Published by Antarctic Press 1997
Ted Nomura, writer/artist; Ben Dunn, editor/colorist.
This is an alternate universe story in which Hermann Göring's death in 1918 and the 1937 discovery of a buried flying saucer allow Nazi Germany to pour more resources into development of Wunderwaffen. The Axis powers are more successful and the Allies less so, so the war drags on. This comic book series (actually several mini-series and special editions) is really a framework for Ted Nomura to draw highly detailed pictures of hypothetical German aircraft as if they had gone into operation. The depictions of aircraft, ships, tanks, etc., are outstanding. His character work is strongly influenced by Japanese manga and thus drifts away from the realism displayed in his vehicles. The writing does not measure up to the artwork. Apparently, Hermann Göring was the root of all the evil in the Nazi empire and Hitler wasn't really that bad. At least, that's the impression given by the first six issues. The books go too far over the line in trying to tell a balanced story and instead turn the Nazis and Japanese into the heroes, instead of the villains. I found the fauning over the supposed German technical and flying superiority to be offensive. Nomura's glorification of the Japanese is perhaps understandable, but not very convincing. And if that were not enough, the story is told in a confusing and choppy manner, so it is hard to tell what is going on at any given place in the series. Perhaps the writer had an overall plot for the series, but it is not obvious in the writing.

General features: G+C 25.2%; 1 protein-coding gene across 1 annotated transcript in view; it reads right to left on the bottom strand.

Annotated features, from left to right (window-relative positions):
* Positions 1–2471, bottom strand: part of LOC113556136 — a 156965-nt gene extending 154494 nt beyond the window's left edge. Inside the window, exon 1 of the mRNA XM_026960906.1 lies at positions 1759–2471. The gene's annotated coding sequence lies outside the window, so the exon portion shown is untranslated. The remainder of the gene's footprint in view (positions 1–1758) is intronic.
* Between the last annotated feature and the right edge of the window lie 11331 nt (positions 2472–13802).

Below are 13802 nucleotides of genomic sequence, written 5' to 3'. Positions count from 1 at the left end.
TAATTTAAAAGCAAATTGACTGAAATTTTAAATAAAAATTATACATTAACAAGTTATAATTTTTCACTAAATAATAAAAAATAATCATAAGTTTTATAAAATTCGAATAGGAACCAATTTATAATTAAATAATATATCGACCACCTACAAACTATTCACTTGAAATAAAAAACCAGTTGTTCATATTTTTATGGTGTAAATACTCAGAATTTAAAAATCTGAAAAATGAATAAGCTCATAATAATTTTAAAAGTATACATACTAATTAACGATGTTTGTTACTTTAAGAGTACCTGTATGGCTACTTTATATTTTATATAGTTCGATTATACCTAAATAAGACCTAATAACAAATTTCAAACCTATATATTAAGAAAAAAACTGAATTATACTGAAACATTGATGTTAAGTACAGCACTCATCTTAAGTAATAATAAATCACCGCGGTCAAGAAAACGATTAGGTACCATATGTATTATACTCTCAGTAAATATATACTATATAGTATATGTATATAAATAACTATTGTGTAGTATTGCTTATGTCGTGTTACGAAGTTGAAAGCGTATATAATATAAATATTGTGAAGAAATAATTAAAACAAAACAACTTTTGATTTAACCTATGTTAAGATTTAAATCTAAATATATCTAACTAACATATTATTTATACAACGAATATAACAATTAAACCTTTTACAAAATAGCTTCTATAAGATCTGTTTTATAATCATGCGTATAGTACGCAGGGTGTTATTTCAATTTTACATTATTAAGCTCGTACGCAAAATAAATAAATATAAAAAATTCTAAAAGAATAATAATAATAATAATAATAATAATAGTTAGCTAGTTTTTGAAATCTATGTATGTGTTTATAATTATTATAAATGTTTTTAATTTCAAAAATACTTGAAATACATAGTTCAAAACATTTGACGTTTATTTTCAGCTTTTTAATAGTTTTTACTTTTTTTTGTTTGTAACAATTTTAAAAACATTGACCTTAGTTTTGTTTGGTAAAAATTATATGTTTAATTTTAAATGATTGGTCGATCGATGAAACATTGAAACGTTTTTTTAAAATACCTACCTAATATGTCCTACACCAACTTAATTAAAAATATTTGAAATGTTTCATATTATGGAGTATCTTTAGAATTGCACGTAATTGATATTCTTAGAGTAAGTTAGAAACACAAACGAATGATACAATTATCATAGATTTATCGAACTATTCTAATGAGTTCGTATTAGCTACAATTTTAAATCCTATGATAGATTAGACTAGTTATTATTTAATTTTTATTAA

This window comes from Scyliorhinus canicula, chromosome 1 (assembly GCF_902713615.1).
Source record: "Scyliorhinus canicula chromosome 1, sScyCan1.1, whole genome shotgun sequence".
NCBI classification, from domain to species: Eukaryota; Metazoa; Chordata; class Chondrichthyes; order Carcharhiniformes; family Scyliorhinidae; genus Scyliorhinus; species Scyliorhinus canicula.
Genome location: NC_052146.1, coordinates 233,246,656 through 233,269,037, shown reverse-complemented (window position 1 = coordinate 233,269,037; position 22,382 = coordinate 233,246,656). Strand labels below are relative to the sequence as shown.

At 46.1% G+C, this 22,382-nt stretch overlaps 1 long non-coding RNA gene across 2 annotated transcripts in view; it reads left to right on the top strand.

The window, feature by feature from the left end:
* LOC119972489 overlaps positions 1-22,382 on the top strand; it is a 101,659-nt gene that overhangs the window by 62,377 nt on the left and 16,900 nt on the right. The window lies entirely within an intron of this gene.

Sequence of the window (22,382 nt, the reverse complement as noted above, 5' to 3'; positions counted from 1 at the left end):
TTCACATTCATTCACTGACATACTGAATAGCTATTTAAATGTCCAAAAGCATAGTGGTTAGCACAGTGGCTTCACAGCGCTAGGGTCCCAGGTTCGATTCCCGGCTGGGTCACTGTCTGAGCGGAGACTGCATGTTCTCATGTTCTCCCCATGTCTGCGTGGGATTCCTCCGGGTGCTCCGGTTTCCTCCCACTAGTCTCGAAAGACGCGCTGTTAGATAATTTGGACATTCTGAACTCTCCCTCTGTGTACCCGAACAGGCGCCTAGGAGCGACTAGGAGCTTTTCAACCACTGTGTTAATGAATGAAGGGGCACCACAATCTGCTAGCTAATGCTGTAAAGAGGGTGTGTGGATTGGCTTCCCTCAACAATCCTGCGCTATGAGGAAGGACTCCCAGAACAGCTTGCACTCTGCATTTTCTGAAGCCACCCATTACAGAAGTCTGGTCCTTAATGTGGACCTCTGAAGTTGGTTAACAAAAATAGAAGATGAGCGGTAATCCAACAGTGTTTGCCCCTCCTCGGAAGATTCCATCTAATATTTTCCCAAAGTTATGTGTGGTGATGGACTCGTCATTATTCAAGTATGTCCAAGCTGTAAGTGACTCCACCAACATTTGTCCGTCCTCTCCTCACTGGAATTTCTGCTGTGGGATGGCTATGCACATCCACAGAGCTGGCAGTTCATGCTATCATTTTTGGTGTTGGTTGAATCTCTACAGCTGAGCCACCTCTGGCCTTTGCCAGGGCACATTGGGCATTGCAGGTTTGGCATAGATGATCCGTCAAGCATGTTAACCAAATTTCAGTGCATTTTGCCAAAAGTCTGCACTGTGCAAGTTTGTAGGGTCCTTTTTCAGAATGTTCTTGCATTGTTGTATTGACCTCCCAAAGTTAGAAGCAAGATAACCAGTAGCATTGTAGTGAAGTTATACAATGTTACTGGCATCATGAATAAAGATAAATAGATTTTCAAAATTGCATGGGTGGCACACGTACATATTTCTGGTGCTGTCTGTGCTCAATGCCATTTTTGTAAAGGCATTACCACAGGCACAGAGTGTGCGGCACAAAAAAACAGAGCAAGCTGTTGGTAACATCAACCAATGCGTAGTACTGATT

My recommendation for this series comes with a big caveat. I enjoyed the art and the depictions of aerial battle, but found the writing not only weak, but off-putting.
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